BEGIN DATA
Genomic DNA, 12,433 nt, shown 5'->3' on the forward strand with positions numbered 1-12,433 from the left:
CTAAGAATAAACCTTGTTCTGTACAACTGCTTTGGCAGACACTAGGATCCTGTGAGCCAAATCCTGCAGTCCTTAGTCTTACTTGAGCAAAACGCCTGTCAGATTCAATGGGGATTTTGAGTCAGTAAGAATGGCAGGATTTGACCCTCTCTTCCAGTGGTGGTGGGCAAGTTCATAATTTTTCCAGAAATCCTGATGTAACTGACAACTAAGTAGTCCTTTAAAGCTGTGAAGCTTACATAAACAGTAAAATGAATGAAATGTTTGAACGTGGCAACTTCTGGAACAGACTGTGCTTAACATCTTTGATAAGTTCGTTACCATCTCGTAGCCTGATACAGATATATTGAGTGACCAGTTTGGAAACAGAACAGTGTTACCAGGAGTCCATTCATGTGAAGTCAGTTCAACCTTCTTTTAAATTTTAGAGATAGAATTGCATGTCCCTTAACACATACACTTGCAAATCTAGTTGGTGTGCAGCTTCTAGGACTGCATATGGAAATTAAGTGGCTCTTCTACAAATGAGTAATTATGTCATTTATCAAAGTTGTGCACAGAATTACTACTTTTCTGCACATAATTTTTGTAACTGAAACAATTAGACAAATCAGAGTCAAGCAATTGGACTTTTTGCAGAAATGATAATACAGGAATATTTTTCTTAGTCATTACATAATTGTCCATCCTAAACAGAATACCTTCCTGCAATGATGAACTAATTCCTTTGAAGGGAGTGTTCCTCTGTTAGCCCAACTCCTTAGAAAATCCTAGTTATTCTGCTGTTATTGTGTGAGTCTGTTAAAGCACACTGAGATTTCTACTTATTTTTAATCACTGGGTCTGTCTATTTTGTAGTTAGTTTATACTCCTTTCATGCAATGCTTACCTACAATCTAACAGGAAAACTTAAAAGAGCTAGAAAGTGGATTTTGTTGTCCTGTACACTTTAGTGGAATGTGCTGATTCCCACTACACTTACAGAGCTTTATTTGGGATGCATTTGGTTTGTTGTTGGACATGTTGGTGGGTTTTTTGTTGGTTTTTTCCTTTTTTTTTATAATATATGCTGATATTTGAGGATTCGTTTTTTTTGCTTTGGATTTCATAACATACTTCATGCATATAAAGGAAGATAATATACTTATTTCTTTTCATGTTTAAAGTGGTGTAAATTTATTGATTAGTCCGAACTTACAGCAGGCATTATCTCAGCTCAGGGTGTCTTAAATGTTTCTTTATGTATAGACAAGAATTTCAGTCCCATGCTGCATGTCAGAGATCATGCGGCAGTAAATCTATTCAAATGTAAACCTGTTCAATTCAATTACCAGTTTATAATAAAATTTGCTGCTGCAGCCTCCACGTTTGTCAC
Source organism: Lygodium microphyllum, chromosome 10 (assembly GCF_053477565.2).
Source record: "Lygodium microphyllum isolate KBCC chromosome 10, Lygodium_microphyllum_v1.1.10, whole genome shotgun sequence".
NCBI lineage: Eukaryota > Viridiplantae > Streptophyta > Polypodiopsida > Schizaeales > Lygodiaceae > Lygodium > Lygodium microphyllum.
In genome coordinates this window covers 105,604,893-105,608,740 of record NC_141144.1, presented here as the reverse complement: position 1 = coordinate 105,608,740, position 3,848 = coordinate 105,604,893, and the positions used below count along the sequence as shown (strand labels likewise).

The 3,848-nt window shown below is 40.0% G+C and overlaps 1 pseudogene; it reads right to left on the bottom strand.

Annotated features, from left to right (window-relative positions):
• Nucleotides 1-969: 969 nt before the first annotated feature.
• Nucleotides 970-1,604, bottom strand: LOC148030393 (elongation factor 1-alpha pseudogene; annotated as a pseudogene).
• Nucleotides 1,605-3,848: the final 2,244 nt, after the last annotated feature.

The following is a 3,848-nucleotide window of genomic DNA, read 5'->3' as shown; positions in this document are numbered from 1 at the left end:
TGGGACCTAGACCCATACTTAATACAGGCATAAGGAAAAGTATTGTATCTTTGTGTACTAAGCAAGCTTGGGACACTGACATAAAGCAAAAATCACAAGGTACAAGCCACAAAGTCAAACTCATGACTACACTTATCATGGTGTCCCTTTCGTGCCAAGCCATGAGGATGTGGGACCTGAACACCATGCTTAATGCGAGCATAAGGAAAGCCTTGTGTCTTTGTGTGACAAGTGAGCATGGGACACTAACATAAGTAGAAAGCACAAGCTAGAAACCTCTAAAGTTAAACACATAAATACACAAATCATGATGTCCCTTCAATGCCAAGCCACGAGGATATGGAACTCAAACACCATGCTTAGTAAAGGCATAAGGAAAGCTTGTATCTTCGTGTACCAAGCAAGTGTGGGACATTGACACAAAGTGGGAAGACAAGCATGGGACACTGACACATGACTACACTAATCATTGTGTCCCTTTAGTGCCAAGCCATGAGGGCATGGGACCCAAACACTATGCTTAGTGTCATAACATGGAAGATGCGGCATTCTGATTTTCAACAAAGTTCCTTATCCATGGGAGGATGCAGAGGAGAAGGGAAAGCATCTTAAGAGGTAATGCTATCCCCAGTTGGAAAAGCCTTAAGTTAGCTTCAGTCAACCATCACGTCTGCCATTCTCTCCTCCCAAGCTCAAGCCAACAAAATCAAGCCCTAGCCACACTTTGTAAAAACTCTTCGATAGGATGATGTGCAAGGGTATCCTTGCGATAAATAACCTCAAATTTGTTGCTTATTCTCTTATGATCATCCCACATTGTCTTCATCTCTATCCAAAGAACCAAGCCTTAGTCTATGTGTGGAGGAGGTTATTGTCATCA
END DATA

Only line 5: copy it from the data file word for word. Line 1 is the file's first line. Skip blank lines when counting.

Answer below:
NCBI lineage: Eukaryota > Viridiplantae > Streptophyta > Polypodiopsida > Schizaeales > Lygodiaceae > Lygodium > Lygodium microphyllum.